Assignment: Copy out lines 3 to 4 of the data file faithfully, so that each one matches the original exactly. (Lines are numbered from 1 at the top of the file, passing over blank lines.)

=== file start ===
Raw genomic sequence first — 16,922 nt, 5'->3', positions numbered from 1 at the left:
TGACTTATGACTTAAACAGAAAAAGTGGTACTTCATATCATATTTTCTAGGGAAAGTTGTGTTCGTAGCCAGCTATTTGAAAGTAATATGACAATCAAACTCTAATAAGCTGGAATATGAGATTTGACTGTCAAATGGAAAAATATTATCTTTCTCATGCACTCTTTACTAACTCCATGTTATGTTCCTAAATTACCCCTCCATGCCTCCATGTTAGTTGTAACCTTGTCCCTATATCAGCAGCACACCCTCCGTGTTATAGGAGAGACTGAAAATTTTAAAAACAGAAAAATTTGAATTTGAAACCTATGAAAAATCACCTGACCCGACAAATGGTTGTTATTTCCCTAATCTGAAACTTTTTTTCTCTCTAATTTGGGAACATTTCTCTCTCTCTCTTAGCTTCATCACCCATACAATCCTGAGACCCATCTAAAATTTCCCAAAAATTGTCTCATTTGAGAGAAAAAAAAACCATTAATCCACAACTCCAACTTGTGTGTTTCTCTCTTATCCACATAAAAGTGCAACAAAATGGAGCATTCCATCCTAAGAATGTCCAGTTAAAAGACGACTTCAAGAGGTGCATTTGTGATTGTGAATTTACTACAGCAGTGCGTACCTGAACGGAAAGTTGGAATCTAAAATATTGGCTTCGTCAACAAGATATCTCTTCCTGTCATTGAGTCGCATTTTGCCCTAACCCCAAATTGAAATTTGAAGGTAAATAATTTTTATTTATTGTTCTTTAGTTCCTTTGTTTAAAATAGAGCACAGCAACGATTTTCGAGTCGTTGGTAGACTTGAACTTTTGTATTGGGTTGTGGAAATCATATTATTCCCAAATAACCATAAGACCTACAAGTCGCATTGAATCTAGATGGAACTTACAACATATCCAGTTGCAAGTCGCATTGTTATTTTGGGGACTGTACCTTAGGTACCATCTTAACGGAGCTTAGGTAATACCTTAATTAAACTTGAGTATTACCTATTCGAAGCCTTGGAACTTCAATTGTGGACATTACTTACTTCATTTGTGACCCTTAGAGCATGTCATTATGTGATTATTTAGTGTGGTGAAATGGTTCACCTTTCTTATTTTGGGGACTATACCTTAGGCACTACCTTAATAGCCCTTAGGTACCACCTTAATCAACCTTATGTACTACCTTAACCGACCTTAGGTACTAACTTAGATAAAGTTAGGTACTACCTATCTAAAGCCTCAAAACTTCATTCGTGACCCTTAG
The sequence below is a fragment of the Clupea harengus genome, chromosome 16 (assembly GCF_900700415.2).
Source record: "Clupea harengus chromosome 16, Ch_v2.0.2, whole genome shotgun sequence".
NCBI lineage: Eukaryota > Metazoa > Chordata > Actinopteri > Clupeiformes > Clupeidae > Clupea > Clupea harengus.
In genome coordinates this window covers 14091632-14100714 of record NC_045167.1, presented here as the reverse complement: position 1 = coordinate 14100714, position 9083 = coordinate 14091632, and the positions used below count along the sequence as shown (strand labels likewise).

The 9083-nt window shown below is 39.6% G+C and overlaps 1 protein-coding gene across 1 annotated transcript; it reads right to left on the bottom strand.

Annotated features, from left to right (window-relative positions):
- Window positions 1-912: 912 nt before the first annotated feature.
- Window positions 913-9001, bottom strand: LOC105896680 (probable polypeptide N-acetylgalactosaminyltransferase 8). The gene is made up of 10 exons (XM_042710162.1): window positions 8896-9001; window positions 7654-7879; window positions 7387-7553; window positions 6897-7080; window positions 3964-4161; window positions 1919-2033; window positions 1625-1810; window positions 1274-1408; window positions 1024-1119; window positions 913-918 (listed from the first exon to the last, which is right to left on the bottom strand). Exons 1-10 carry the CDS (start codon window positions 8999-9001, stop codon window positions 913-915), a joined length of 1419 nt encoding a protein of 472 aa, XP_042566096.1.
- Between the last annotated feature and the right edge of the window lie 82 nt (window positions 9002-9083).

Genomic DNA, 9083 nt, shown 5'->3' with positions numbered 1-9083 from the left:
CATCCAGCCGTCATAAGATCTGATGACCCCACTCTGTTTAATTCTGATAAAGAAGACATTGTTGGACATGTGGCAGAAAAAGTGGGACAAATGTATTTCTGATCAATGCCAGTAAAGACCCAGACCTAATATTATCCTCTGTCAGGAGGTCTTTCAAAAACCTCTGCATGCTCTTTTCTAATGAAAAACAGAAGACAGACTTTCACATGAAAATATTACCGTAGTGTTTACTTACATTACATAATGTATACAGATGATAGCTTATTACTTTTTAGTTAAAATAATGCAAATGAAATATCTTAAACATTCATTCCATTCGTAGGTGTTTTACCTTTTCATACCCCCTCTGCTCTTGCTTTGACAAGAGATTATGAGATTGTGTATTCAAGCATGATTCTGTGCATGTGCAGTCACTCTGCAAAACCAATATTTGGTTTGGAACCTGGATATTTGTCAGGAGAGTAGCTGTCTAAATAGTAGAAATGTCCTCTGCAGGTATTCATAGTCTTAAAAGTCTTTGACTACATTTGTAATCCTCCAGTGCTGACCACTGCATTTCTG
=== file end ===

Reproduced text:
The sequence below is a fragment of the Clupea harengus genome, chromosome 16 (assembly GCF_900700415.2).
Source record: "Clupea harengus chromosome 16, Ch_v2.0.2, whole genome shotgun sequence".